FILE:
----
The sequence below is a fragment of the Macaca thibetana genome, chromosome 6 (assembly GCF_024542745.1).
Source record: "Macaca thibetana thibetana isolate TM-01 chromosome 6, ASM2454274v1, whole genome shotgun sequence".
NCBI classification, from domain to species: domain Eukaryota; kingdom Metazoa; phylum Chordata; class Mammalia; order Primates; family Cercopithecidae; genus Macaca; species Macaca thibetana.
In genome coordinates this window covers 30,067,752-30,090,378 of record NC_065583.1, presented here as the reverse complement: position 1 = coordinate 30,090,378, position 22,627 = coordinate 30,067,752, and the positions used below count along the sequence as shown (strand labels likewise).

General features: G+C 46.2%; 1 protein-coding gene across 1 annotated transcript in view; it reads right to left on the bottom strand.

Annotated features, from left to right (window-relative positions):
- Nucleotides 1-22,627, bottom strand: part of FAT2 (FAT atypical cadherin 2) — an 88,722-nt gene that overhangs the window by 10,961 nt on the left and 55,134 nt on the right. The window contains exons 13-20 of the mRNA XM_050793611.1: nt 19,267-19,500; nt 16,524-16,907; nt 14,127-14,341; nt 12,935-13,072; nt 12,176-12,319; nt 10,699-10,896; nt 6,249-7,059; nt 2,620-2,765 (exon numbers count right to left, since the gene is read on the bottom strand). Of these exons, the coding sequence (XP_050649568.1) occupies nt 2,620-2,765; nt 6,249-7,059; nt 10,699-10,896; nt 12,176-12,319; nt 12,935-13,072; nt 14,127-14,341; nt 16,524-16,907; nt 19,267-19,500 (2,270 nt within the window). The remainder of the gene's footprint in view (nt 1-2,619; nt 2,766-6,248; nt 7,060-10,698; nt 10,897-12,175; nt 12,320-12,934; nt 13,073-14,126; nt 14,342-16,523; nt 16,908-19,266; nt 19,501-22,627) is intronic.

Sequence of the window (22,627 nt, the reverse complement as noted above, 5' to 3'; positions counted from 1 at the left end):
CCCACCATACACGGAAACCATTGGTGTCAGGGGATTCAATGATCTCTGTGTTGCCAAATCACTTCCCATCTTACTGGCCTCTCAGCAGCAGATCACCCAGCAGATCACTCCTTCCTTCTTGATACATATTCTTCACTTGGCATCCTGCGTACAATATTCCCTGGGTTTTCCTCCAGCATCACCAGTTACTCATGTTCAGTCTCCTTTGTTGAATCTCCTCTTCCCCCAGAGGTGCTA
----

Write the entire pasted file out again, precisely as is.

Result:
The sequence below is a fragment of the Macaca thibetana genome, chromosome 6 (assembly GCF_024542745.1).
Source record: "Macaca thibetana thibetana isolate TM-01 chromosome 6, ASM2454274v1, whole genome shotgun sequence".
NCBI classification, from domain to species: domain Eukaryota; kingdom Metazoa; phylum Chordata; class Mammalia; order Primates; family Cercopithecidae; genus Macaca; species Macaca thibetana.
In genome coordinates this window covers 30,067,752-30,090,378 of record NC_065583.1, presented here as the reverse complement: position 1 = coordinate 30,090,378, position 22,627 = coordinate 30,067,752, and the positions used below count along the sequence as shown (strand labels likewise).

General features: G+C 46.2%; 1 protein-coding gene across 1 annotated transcript in view; it reads right to left on the bottom strand.

Annotated features, from left to right (window-relative positions):
- Nucleotides 1-22,627, bottom strand: part of FAT2 (FAT atypical cadherin 2) — an 88,722-nt gene that overhangs the window by 10,961 nt on the left and 55,134 nt on the right. The window contains exons 13-20 of the mRNA XM_050793611.1: nt 19,267-19,500; nt 16,524-16,907; nt 14,127-14,341; nt 12,935-13,072; nt 12,176-12,319; nt 10,699-10,896; nt 6,249-7,059; nt 2,620-2,765 (exon numbers count right to left, since the gene is read on the bottom strand). Of these exons, the coding sequence (XP_050649568.1) occupies nt 2,620-2,765; nt 6,249-7,059; nt 10,699-10,896; nt 12,176-12,319; nt 12,935-13,072; nt 14,127-14,341; nt 16,524-16,907; nt 19,267-19,500 (2,270 nt within the window). The remainder of the gene's footprint in view (nt 1-2,619; nt 2,766-6,248; nt 7,060-10,698; nt 10,897-12,175; nt 12,320-12,934; nt 13,073-14,126; nt 14,342-16,523; nt 16,908-19,266; nt 19,501-22,627) is intronic.

Sequence of the window (22,627 nt, the reverse complement as noted above, 5' to 3'; positions counted from 1 at the left end):
CCCACCATACACGGAAACCATTGGTGTCAGGGGATTCAATGATCTCTGTGTTGCCAAATCACTTCCCATCTTACTGGCCTCTCAGCAGCAGATCACCCAGCAGATCACTCCTTCCTTCTTGATACATATTCTTCACTTGGCATCCTGCGTACAATATTCCCTGGGTTTTCCTCCAGCATCACCAGTTACTCATGTTCAGTCTCCTTTGTTGAATCTCCTCTTCCCCCAGAGGTGCTA